Contact: Brent Miller, Northeastern States Senior Director, States Program Team Administrator
Recently, both New York and Vermont have authorized internet-only hunter education courses amidst the COVID-19 pandemic. Both states previously offered a section of the course online, but still required an in-person field day to successfully pass the course and become hunter education certified.
Internet-based hunter education courses provide potential hunters a way to receive their hunter safety certification at their own pace. By offering new hunters an easy and efficient way to gain hunter safety certification, more people will have the opportunity to begin hunting in a self-study environment while learning from materials and completing proficiency exams that have been approved by the International Hunter Education Association.
In New York, the online course will be available now through June 30, and is $19.95. To participate in the course, prospective hunters must be residents of New York and at least 11-years-old. Those interested in participating in the New York course can register here.
“Supporting our sportsmen and sportswomen is extremely important to me,” said Senator Michael Ranzenhofer, a member of the bipartisan and bicameral New York Legislative Sportsmen’s Caucus. “This online course is a great opportunity for parents and grandparents to teach future hunters safe practices and maintain the tradition of outdoor recreation.”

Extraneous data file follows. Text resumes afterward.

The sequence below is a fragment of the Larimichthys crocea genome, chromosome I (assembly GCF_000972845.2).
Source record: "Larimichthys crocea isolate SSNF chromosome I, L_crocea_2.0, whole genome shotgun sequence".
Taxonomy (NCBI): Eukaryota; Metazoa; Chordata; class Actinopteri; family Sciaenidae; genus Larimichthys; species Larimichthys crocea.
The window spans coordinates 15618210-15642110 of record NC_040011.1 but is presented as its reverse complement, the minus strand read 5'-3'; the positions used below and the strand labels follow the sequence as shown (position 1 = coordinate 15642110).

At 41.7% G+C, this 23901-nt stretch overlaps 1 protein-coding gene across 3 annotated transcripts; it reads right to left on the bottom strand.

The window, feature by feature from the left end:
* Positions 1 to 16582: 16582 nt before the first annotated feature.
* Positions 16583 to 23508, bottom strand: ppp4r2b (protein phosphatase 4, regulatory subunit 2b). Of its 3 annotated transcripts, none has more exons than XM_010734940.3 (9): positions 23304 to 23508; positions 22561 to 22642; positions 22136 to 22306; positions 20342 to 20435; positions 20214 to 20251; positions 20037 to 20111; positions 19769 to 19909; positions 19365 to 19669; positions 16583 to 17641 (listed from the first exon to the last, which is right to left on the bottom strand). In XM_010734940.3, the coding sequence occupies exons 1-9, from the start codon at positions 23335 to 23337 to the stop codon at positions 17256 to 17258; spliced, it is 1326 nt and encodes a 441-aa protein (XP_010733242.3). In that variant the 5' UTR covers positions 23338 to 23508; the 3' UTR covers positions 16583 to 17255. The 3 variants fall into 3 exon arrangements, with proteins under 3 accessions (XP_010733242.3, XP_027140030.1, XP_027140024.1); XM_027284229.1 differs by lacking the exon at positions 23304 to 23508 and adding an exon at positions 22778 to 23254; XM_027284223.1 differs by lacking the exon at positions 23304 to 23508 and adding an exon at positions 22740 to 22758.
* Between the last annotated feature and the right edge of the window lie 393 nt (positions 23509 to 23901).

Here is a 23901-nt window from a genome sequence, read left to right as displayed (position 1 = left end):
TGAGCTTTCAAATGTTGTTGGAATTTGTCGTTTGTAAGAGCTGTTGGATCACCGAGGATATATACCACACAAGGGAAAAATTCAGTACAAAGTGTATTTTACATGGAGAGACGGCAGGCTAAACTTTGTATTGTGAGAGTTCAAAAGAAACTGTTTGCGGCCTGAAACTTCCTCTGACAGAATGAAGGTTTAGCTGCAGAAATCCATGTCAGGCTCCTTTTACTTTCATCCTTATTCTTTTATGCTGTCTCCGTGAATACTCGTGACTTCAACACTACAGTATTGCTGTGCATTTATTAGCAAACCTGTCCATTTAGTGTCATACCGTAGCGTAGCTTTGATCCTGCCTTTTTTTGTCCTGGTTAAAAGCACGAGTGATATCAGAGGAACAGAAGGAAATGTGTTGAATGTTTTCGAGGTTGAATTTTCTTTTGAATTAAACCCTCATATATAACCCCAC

Vermont’s offering of the online course contains both a traditional online course as well as a new “virtual field day” – both of which are available free of charge. Following the successful completion of both segments, prospective hunters will need to email their completion certificates to email@example.com to get their hunter education cards prior to purchasing a license.
Now is a great time to take advantage of online offerings, such as these, and introduce new participants to hunting with less barriers than ever before. The Congressional Sportsmen’s Foundation commends both the New York Department of Environmental Conservation and the Vermont Department of Fish and Wildlife for ensuring that even during state-wide shutdowns prospective hunters can retain access to training and certification to prepare for the upcoming seasons.
Studies conducted at both the state and federal level have found that the number of hunters and trappers have been on a generally declining trend over the past several decades. To increase recruitment, retention, and reactivation (R3) of hunters and trappers, which initiative do you think would have the greatest impact?